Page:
The failure of Macronism
We were told Macron would slay populism, but France is more divided and disillusioned than ever.
Emmanuel Macron had one job. His landslide election victory in 2017, securing the French presidency for the centrist upstart, was supposed to see off the French far right for the foreseeable future. His centrist, technocratic pro-EU politics were meant to offer a clear answer to the rise of populist and nationalist forces in Europe.
Following the first round of voting in the French presidential elections on Sunday, it’s clear things haven’t quite worked out that way. Yes, Macron came out on top, and he performed better than the last-minute pre-election polling had suggested. But anti-establishment parties have gained a lot of ground since 2017, too.
The hard-right Marine Le Pen will face Macron in the second round of voting for the second election in a row. She improved her first-round vote share compared to 2017. And most polling suggests that the second-round run-off will be nail-bitingly close. The potential for a Le Pen victory is within the margin of error. This is a far cry from the last election, when Macron trounced Le Pen by 66 to 34 per cent.
Macron had, until recently, expected to cruise to victory. He delayed the declaration of his candidacy until the last minute, refused to debate any other candidates before the first round, and only held his first election rally a month ago. He expected his presidency – particularly his presence on the world stage – to speak for itself. Plainly, it has not.
As well as the return of Le Pen, there has been the emergence of Éric Zemmour, a far-right TV pundit, journalist and author. Despite being by far the most talked about candidate for the past year or so, Zemmour gained just seven per cent in the first round. Still, this was a higher vote share than that achieved by Valérie Pécresse, the candidate for the centre-right Républicains – formerly the most successful party of the postwar Fifth Republic.
Similarly, of the left-wing challengers, the insurgent candidate – Jean-Luc Mélenchon – emerged on top, snapping at Le Pen’s heels on 22 per cent. His performance left Anne Hidalgo, mayor of Paris and candidate of the centre-left Parti Socialiste, in the dust. Her party held the presidency as recently as 2017, but in this election she could not even muster two per cent of the vote.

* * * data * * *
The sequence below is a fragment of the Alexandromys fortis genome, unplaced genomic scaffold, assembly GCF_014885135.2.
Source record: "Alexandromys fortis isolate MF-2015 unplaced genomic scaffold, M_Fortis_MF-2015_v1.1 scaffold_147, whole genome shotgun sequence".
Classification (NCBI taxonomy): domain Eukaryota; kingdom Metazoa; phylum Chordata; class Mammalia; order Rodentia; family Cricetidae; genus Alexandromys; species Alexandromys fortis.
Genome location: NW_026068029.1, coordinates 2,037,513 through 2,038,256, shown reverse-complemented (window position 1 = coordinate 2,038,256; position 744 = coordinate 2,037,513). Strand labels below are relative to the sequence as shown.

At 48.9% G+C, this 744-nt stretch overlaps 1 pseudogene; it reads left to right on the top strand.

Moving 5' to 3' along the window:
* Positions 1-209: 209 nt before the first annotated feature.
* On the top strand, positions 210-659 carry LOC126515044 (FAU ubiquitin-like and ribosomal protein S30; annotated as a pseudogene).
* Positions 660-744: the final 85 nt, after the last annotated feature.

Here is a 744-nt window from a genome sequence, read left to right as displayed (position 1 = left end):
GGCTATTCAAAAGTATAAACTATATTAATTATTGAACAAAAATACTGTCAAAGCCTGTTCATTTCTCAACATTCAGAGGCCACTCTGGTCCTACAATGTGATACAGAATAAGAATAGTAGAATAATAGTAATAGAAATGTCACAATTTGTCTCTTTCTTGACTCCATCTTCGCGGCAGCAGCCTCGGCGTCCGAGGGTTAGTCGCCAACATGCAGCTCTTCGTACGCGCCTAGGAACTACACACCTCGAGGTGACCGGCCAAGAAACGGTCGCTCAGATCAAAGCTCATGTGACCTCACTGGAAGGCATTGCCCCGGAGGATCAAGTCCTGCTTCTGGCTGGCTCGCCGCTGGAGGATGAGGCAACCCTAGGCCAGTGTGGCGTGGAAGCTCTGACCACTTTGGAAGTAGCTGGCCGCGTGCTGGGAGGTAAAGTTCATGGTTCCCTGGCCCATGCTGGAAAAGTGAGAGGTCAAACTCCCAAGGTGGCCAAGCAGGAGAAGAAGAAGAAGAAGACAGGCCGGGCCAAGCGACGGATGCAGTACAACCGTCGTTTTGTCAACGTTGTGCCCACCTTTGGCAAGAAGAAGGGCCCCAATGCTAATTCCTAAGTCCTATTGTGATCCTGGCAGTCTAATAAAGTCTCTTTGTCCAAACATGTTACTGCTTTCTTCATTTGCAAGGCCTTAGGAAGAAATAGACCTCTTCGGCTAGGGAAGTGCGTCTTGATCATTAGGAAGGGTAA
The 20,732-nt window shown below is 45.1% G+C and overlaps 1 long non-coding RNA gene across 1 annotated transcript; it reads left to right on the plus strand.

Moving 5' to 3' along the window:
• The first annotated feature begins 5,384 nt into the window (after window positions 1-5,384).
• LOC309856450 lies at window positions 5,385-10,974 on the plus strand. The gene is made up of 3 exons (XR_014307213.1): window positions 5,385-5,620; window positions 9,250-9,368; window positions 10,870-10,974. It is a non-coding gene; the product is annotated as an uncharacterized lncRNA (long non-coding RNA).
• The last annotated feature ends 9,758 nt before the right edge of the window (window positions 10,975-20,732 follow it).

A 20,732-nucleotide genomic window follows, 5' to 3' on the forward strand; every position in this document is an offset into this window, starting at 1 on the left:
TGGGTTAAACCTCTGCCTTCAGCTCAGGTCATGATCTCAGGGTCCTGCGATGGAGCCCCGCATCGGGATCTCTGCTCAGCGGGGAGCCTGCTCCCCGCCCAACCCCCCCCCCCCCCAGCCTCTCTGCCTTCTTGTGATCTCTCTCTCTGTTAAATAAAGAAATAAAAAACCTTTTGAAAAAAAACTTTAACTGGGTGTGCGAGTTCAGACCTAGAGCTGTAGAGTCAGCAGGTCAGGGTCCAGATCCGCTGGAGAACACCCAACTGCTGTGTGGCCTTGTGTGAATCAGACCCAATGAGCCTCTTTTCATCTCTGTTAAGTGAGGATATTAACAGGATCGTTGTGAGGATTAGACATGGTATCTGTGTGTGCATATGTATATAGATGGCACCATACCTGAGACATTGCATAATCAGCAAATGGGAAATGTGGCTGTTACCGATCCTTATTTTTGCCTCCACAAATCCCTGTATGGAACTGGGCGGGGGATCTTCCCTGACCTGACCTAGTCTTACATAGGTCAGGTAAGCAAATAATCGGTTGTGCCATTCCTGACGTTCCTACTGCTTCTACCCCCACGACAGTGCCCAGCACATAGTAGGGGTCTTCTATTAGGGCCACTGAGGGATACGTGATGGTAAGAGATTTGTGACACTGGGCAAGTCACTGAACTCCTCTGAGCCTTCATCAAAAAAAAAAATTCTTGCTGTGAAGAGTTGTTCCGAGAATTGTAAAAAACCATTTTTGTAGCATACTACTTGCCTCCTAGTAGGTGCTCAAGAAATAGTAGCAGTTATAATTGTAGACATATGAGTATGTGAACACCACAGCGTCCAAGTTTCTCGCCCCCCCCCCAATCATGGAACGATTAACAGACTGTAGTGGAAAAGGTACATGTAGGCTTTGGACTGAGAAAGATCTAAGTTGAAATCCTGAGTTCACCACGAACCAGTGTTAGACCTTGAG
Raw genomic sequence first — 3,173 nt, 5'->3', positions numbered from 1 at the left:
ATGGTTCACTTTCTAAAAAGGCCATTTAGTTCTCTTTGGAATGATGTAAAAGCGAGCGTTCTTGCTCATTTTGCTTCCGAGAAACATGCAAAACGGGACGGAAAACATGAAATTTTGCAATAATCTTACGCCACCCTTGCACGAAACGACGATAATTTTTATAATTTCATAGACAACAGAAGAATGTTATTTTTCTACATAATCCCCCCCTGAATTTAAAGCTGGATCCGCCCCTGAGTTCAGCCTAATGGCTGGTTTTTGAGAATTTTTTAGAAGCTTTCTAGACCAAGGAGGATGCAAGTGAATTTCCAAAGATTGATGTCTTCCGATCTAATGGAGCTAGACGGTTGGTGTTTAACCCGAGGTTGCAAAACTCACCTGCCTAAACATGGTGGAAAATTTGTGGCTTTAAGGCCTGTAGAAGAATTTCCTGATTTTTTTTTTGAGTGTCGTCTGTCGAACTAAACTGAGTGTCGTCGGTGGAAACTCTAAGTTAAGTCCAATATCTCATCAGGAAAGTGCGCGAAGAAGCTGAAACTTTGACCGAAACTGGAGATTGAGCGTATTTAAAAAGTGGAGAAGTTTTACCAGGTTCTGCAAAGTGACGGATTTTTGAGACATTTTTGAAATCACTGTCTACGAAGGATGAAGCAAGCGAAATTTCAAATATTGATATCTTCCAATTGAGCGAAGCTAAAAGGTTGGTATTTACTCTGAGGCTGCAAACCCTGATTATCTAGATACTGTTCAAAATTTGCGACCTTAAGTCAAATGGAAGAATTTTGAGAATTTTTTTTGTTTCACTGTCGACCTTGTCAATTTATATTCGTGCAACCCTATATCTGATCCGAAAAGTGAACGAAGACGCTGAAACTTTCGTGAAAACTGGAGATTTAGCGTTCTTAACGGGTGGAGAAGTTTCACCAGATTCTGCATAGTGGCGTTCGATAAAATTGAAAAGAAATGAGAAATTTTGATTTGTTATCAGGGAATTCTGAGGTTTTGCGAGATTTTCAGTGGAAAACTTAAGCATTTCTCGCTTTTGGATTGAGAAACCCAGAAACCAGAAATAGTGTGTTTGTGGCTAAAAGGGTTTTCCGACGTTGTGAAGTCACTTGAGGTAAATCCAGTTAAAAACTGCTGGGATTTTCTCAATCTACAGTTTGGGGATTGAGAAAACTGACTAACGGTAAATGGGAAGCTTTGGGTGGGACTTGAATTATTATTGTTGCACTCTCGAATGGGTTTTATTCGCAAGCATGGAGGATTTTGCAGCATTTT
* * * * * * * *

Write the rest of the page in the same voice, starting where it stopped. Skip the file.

All of this points to a growing anger and frustration among French voters. When polled, the vast majority say France is in decline and heading in the wrong direction. Most also feel that politicians do not speak for people ‘like them’. The cost-of-living crisis has added to an already deep sense of economic insecurity, which is now starting to bite not just working-class voters, but more middle-class voters, too.
It is little wonder, then, that Sunday’s first round of voting showed that a majority of voters are willing to choose some quite radical alternatives to the status quo, on the right and the left.
Others are happy to sit out the elections entirely. The rate of abstention on Sunday was the highest seen in a presidential election for 20 years. This is not a new problem. Macron’s 2017 victory was undercut by the record-high number of spoiled ballots, and the parliamentary elections that followed shortly after registered a record-low turnout. In the coming second round, some voters may be less willing than last time to back Macron as the lesser of two evils.
Even if Macron wins in two weeks’ time, as still seems most likely, the divisions revealed by these elections are hardly an endorsement of his rule. Many voters may grudgingly agree with his handling of various crises, from Covid to Ukraine, but enthusiasts for his programme are few and far between.
It is now crystal clear that Macron does not hold the answers to the problems facing France and Europe.
Picture by: Getty.
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